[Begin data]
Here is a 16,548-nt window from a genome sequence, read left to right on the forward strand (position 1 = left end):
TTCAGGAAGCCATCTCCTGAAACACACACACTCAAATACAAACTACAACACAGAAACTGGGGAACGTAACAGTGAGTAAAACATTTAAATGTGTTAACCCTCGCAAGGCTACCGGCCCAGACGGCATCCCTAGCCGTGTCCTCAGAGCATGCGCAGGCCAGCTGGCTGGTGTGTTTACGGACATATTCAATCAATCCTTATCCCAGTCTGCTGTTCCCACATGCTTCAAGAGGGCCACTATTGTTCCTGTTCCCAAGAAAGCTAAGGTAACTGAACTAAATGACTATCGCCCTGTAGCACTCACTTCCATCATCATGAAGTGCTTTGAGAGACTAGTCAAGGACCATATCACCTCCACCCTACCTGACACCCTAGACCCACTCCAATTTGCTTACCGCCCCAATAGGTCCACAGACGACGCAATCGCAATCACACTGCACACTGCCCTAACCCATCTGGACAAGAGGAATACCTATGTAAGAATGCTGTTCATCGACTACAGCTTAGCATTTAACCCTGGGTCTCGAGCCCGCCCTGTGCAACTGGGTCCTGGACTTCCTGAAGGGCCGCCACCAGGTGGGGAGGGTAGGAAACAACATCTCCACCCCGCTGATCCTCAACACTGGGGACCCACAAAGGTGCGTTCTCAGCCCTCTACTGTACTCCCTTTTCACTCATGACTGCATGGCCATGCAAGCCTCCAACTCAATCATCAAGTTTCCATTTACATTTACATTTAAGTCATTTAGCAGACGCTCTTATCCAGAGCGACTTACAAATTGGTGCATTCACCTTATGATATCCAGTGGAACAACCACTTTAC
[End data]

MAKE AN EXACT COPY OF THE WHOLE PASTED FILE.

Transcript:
Here is a 16,548-nt window from a genome sequence, read left to right on the forward strand (position 1 = left end):
TTCAGGAAGCCATCTCCTGAAACACACACACTCAAATACAAACTACAACACAGAAACTGGGGAACGTAACAGTGAGTAAAACATTTAAATGTGTTAACCCTCGCAAGGCTACCGGCCCAGACGGCATCCCTAGCCGTGTCCTCAGAGCATGCGCAGGCCAGCTGGCTGGTGTGTTTACGGACATATTCAATCAATCCTTATCCCAGTCTGCTGTTCCCACATGCTTCAAGAGGGCCACTATTGTTCCTGTTCCCAAGAAAGCTAAGGTAACTGAACTAAATGACTATCGCCCTGTAGCACTCACTTCCATCATCATGAAGTGCTTTGAGAGACTAGTCAAGGACCATATCACCTCCACCCTACCTGACACCCTAGACCCACTCCAATTTGCTTACCGCCCCAATAGGTCCACAGACGACGCAATCGCAATCACACTGCACACTGCCCTAACCCATCTGGACAAGAGGAATACCTATGTAAGAATGCTGTTCATCGACTACAGCTTAGCATTTAACCCTGGGTCTCGAGCCCGCCCTGTGCAACTGGGTCCTGGACTTCCTGAAGGGCCGCCACCAGGTGGGGAGGGTAGGAAACAACATCTCCACCCCGCTGATCCTCAACACTGGGGACCCACAAAGGTGCGTTCTCAGCCCTCTACTGTACTCCCTTTTCACTCATGACTGCATGGCCATGCAAGCCTCCAACTCAATCATCAAGTTTCCATTTACATTTACATTTAAGTCATTTAGCAGACGCTCTTATCCAGAGCGACTTACAAATTGGTGCATTCACCTTATGATATCCAGTGGAACAACCACTTTAC